Ed Miliband has pledged to put a "bold and radical" agenda to the British people in his response to last week's elections – but refused to back an EU referendum.
The Labour leader used a visit to Thurrock to pledge his party would offer a set of policies helping link Britain's wealth with ordinary household finances in the 2015 general election.
Miliband has faced criticism since last Thursday's local and European elections, after Labour became the first main party of opposition not to win the European elections since 1984.
His speech emphasised the need to build solidarity in communities and create a "big change in our economy" towards more reliable employment.
But he did not provide a comprehensive agenda for restoring trust in British politics as some had hoped.
"Some people have said at times when I have announced our energy price freeze, policies on rents, policies on banks that Labour has been too radical," Miliband said.
"I believe this is dead wrong. To meet the challenges we face we need more change, not less. To meet the generational challenge I am talking about, Labour needs a radical and bold offer at the next election. And that is what we shall do."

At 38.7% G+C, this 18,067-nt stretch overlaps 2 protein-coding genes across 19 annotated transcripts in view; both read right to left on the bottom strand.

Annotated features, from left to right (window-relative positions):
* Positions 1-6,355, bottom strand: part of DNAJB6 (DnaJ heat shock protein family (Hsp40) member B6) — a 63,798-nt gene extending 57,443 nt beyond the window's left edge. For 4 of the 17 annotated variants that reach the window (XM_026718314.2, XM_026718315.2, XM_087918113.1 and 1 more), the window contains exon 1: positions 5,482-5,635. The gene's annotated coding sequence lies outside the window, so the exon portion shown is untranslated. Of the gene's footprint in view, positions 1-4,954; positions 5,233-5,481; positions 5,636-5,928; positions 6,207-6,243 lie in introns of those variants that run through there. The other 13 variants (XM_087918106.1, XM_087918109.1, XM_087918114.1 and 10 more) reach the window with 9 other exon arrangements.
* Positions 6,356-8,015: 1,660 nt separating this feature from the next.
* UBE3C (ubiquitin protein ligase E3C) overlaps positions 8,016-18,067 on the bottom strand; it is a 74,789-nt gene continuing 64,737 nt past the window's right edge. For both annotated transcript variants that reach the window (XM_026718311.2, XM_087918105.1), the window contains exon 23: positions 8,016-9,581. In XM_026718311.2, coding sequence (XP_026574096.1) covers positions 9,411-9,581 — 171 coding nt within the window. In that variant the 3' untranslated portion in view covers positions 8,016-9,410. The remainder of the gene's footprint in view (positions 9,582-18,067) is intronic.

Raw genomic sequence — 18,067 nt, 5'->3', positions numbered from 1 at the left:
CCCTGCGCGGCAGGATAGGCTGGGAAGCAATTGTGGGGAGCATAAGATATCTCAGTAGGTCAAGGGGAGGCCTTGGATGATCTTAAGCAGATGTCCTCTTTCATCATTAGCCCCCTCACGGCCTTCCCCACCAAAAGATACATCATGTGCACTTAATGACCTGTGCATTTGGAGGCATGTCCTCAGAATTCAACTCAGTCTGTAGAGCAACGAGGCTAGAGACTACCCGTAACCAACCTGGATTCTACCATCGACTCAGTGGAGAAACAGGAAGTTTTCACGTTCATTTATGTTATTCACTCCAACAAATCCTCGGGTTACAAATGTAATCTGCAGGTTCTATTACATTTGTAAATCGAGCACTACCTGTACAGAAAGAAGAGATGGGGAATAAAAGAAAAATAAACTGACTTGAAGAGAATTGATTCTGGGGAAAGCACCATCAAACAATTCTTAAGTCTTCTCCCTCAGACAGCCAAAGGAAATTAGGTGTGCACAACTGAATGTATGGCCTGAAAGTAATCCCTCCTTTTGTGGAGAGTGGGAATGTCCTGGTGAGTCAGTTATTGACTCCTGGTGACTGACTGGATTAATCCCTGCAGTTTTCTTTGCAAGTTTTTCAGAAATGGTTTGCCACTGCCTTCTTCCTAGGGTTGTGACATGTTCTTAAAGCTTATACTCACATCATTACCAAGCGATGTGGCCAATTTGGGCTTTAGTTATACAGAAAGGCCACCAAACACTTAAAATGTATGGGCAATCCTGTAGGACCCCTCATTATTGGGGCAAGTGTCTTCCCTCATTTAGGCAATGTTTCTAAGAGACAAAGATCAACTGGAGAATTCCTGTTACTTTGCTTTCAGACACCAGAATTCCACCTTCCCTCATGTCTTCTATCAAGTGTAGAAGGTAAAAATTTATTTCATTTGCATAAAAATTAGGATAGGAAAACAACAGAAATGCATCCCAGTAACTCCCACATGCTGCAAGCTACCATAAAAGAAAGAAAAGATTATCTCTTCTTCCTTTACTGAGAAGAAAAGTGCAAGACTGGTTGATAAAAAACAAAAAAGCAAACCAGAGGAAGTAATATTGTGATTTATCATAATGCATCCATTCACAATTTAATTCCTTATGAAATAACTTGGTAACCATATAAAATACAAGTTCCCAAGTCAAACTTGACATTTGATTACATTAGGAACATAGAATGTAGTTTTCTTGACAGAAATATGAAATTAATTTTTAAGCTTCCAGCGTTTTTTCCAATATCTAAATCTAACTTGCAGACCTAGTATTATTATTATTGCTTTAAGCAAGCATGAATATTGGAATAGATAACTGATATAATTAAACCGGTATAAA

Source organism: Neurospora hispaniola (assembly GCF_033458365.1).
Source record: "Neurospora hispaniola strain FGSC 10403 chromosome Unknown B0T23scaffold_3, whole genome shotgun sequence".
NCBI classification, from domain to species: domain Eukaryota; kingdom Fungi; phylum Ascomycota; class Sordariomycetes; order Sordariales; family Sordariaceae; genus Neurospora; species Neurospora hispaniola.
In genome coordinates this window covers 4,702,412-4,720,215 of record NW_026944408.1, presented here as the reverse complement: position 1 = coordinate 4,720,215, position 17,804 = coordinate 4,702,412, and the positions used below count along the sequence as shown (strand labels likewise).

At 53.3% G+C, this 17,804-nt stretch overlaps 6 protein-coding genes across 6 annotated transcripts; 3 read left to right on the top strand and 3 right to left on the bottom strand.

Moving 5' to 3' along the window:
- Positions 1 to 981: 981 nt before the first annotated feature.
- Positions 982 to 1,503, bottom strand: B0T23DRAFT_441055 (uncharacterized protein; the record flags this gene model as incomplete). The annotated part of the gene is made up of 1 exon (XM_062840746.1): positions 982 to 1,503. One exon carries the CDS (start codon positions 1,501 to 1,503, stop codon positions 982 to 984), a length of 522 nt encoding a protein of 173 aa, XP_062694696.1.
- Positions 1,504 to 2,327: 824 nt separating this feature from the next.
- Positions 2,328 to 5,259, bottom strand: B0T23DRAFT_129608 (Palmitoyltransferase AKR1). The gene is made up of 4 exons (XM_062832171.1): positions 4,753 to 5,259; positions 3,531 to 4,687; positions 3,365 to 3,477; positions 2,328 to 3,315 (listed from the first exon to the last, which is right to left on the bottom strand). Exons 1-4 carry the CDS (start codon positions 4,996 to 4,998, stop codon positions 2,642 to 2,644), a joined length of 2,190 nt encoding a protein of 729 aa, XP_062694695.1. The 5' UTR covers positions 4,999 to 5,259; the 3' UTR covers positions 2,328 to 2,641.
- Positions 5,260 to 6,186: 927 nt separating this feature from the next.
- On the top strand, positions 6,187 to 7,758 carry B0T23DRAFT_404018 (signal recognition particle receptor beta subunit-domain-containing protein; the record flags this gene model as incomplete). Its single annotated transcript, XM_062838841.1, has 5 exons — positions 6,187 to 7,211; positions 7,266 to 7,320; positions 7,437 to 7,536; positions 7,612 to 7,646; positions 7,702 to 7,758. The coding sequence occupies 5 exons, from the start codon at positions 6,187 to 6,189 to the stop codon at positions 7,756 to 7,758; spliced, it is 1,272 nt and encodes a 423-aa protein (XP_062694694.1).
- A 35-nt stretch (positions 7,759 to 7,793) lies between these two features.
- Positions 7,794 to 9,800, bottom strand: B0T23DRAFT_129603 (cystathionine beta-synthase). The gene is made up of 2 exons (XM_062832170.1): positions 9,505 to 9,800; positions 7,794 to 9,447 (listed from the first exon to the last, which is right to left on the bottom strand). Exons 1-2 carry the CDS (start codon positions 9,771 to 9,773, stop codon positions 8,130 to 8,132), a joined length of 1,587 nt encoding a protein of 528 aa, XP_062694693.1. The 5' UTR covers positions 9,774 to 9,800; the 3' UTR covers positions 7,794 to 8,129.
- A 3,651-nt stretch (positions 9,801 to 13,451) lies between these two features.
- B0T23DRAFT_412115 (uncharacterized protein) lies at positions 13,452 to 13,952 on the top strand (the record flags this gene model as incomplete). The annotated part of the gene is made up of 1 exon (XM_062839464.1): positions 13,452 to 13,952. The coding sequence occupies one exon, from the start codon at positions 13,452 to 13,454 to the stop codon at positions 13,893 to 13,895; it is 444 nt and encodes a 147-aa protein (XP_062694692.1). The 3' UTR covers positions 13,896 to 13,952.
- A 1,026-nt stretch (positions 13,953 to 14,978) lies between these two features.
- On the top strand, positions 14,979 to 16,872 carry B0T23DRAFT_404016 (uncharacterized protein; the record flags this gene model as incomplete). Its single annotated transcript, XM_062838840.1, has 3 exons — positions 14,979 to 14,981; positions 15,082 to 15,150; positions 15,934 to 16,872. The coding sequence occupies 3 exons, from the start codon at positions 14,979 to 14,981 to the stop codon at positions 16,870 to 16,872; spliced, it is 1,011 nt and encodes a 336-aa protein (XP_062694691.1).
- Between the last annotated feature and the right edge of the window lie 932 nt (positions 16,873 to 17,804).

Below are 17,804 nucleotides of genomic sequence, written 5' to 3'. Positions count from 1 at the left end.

After his speech the Labour leader took questions from local residents, Labour activists and journalists.
"People in this country don't have hope," a Polish migrant – who lost as a Labour councillor candidate – told her party leader.
Another told him it was a mistake not to offer an in-out referendum.
"It's not our priority to have this debate," he replied, pointing out those on the doorstep were not calling for a debate.
"I think about what would happen with two years of Britain spending its time debating whether to leave the European Union - it would be a disaster."
That view was challenged by the People's Pledge campaign group, which held a referendum in Thurrock that found 89% backing an EU vote on a turnout of 30%.
"Labour is losing support to other parties because Mr Miliband's current policy appears to serve no other purpose than to kick an EU referendum into the long grass and deny people a say," co-founder Stuart Coster said.
"Ukip's 28% share of the vote in the European elections ought to give pro-Europeans confidence that an EU referendum is winnable. So why do many continue to damage their party's support by refusing to give people a say?"
Miliband did not mention the prospect of a referendum in his speech.
When asked afterwards to sum up his leadership in one word, he replied: "One nation."
Labour must win the Thurrock seat if it is to stand a realistic chance of winning the next general election.
But the constituency's Ukip challenger Tim Aker, who was elected as an MEP last week, responded confidently to Miliband's speech: